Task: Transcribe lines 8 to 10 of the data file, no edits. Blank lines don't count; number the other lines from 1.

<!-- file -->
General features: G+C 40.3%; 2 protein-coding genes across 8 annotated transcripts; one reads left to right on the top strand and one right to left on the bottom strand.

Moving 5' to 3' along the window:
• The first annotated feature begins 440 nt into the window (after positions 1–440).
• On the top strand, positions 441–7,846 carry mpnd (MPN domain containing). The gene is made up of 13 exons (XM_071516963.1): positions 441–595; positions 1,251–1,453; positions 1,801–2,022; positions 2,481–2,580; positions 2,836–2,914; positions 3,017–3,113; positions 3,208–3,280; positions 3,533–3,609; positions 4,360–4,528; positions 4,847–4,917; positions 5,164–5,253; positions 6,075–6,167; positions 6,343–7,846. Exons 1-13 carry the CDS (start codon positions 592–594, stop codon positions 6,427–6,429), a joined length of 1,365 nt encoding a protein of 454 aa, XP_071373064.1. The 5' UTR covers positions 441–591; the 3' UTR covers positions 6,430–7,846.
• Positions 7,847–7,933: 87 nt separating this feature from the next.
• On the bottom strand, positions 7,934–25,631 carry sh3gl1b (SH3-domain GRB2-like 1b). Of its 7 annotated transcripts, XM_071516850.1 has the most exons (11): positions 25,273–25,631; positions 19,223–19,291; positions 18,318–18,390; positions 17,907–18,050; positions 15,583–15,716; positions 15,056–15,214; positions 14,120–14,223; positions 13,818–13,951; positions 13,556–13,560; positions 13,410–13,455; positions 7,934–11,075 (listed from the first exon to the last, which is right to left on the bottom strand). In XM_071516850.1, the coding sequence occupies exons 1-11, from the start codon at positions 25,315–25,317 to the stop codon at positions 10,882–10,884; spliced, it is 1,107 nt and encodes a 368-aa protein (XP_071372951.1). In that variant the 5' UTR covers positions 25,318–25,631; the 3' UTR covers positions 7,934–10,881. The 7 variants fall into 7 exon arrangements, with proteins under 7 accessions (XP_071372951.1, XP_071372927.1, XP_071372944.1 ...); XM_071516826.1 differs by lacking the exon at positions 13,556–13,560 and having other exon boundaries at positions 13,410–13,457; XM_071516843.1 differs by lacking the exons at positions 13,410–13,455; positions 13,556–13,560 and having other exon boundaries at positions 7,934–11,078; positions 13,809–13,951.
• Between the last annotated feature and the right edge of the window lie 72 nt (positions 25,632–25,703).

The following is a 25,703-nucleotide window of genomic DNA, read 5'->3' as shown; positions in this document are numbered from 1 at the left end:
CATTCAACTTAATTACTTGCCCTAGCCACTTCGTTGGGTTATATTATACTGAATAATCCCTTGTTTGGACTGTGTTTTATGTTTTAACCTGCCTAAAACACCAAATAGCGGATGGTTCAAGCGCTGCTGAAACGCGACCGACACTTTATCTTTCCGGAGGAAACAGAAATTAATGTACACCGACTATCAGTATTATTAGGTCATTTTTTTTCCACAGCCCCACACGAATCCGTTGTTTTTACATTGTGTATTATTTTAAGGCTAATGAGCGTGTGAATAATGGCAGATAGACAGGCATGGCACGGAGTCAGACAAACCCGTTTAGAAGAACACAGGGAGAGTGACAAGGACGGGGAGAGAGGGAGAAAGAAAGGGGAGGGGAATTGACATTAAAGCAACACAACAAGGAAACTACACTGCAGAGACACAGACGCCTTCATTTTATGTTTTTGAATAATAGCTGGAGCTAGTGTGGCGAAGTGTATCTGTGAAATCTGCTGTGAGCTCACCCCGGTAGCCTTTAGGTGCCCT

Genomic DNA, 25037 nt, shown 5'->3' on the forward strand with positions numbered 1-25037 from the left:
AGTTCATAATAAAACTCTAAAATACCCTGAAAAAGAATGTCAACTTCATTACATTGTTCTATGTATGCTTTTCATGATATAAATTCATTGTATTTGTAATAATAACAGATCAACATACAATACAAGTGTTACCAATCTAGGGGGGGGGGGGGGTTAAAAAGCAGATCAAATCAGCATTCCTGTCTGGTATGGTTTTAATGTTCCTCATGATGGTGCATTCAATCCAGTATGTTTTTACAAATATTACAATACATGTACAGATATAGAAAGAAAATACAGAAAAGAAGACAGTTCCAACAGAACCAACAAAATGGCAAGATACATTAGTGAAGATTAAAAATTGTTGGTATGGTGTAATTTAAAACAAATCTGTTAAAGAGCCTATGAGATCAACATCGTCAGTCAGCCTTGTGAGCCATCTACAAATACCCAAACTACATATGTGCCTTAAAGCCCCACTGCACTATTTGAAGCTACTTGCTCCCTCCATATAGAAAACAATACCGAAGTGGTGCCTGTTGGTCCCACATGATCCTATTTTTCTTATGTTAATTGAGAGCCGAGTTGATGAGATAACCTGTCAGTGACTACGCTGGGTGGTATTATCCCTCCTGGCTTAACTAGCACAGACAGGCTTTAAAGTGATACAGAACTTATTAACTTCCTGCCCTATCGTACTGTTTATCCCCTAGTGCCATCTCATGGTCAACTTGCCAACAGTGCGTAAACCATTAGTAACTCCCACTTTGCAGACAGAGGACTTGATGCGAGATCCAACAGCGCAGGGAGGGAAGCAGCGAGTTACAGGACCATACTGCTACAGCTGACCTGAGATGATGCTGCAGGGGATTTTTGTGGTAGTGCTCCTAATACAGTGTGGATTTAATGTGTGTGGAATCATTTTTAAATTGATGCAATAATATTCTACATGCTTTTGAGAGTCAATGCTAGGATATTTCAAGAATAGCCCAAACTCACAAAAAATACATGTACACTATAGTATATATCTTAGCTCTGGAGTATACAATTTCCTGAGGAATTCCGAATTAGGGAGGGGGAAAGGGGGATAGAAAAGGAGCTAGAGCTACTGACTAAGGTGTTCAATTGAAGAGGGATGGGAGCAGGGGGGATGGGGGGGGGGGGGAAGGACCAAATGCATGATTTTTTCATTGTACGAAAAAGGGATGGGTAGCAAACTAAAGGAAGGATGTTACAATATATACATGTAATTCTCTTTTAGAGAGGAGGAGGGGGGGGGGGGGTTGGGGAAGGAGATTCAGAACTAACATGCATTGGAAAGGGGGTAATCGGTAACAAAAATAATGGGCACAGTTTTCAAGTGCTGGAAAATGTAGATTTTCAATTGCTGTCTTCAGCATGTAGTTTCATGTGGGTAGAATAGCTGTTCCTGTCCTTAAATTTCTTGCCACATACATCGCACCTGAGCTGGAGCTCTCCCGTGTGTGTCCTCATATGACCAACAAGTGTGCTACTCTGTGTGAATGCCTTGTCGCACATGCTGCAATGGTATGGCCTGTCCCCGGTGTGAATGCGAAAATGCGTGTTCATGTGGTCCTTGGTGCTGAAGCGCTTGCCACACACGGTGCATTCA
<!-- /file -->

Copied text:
The following is a 25,703-nucleotide window of genomic DNA, read 5'->3' as shown; positions in this document are numbered from 1 at the left end:
CATTCAACTTAATTACTTGCCCTAGCCACTTCGTTGGGTTATATTATACTGAATAATCCCTTGTTTGGACTGTGTTTTATGTTTTAACCTGCCTAAAACACCAAATAGCGGATGGTTCAAGCGCTGCTGAAACGCGACCGACACTTTATCTTTCCGGAGGAAACAGAAATTAATGTACACCGACTATCAGTATTATTAGGTCATTTTTTTTCCACAGCCCCACACGAATCCGTTGTTTTTACATTGTGTATTATTTTAAGGCTAATGAGCGTGTGAATAATGGCAGATAGACAGGCATGGCACGGAGTCAGACAAACCCGTTTAGAAGAACACAGGGAGAGTGACAAGGACGGGGAGAGAGGGAGAAAGAAAGGGGAGGGGAATTGACATTAAAGCAACACAACAAGGAAACTACACTGCAGAGACACAGACGCCTTCATTTTATGTTTTTGAATAATAGCTGGAGCTAGTGTGGCGAAGTGTATCTGTGAAATCTGCTGTGAGCTCACCCCGGTAGCCTTTAGGTGCCCT

Genomic DNA, 25037 nt, shown 5'->3' on the forward strand with positions numbered 1-25037 from the left: